On the other hand, another strategy to polymerize the conjugated organic small molecules through solid-state reactions was also achieved. The polymerization of organic small molecules was conducted by a facile ‘one-pot’ solid-state ionothermal Scholl reaction with the production of conjugated microporous polymers (CMPs). The CMPs are regarded as a three-dimensional (3D) carbonaceous host, offering function as the substrate for lithium metal anodes (LMAs) to alleviate the volumetric fluctuation and relieve the Li dendrite growth. Besides, the nature of CMPs endows the atomic-scale geometry of the distribution of the lithiophilic sites, which can be achieved through this synthetic strategy by employing specific precursors. In this case, a series of CMPs, denoted as pAQs, pPQs, and pTAPQs were synthesized from organic small molecules of anthracene quinone (AQ), pentacene quinone (PQ), and tetraazapentacene quinone (TAPQ), respectively. Both the polymeric samples display anomalously high intrinsic electrical conductivities, enabling the Li deposition behavior on the individual polymeric samples, which has never been achieved before. Benefiting from the homogeneous distribution of lithiophilic sites, both polymeric samples display superb Li deposition behavior with uniform morphology. Preferentially, pAQ350-Li displayed a stable Li stripping/plating cycling process for over 1500 h at a high areal capacity of 10 mAh cm-2 with a high current density of 5 mA cm-2, overwhelming the performance of the original metallic Li. When pairing with commercial LFP cathodes, the pAQ350-Li LMA also displayed superior performance to LFP//Li cells, elucidating the prospect for further practical application.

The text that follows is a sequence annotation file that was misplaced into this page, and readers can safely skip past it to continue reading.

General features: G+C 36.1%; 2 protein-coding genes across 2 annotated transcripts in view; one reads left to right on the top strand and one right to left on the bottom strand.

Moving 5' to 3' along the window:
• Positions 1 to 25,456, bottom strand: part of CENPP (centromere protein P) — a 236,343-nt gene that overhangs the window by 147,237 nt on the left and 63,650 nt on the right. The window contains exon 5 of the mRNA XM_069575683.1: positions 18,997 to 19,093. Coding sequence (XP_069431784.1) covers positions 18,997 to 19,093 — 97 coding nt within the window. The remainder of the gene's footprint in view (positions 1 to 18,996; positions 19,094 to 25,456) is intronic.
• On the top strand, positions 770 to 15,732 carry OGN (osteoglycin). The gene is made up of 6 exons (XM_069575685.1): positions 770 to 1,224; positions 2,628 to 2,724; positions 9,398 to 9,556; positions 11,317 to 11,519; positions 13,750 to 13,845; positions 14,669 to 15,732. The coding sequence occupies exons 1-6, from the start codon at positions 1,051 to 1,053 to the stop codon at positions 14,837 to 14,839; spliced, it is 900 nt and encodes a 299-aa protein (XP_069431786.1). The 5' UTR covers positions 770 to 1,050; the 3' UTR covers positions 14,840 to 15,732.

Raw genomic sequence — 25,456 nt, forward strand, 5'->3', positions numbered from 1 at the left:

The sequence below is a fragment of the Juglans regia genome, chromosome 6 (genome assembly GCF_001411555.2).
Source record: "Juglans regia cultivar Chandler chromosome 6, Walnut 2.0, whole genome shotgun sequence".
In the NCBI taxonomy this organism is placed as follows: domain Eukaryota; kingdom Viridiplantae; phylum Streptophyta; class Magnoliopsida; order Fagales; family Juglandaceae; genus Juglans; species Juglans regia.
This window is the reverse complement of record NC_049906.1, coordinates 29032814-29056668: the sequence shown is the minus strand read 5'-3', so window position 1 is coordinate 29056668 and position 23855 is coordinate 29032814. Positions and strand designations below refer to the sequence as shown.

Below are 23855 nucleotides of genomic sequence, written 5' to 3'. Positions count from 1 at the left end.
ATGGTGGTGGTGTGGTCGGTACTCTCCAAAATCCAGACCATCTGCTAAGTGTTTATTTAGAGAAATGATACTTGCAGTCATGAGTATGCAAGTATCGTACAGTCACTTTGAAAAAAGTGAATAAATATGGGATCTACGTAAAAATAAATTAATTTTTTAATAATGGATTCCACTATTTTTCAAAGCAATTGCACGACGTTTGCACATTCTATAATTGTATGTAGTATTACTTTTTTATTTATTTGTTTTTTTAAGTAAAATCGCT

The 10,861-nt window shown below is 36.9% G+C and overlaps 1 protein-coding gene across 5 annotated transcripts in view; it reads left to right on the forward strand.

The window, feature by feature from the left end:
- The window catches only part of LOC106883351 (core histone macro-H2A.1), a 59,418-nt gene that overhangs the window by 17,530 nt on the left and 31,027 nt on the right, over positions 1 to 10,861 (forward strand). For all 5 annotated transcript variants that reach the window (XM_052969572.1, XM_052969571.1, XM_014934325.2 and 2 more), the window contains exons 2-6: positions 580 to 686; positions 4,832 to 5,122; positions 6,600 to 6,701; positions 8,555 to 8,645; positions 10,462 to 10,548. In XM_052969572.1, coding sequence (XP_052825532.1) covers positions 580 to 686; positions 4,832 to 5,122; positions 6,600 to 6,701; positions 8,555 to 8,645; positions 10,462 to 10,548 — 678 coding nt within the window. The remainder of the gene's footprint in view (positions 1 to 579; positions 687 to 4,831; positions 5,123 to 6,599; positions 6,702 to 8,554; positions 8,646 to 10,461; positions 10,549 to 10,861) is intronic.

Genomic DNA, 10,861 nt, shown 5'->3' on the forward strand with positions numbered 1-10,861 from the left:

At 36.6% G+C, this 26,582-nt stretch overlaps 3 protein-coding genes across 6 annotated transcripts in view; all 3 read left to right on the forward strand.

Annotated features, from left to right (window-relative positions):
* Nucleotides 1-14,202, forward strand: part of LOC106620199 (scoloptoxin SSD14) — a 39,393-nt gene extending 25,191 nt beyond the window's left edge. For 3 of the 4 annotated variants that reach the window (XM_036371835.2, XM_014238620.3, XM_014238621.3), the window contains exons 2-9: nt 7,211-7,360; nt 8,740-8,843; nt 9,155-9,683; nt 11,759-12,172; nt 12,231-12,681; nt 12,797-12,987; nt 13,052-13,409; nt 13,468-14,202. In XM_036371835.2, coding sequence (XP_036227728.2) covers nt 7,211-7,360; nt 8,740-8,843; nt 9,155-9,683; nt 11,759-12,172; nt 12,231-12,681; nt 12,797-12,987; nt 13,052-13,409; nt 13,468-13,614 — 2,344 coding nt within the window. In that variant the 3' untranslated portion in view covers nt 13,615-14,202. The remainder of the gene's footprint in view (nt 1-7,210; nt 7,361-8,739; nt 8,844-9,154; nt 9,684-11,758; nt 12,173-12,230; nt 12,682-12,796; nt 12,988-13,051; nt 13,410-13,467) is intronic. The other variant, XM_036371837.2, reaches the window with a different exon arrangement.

In conclusion, various synthetic routes from organic small molecules to large conjugated systems were proposed and achieved, which both elucidate the capability to regulate the composition and structure through molecular engineering on precursors. The merits of the synthetic approaches also are corresponding to their preferential electrochemical performance for advanced LIB anode techniques. These strategies unravel a novel insight for the design and synthesis of advanced carbonaceous materials, as well as guide the fabrication of next-generation high-performance LIBs.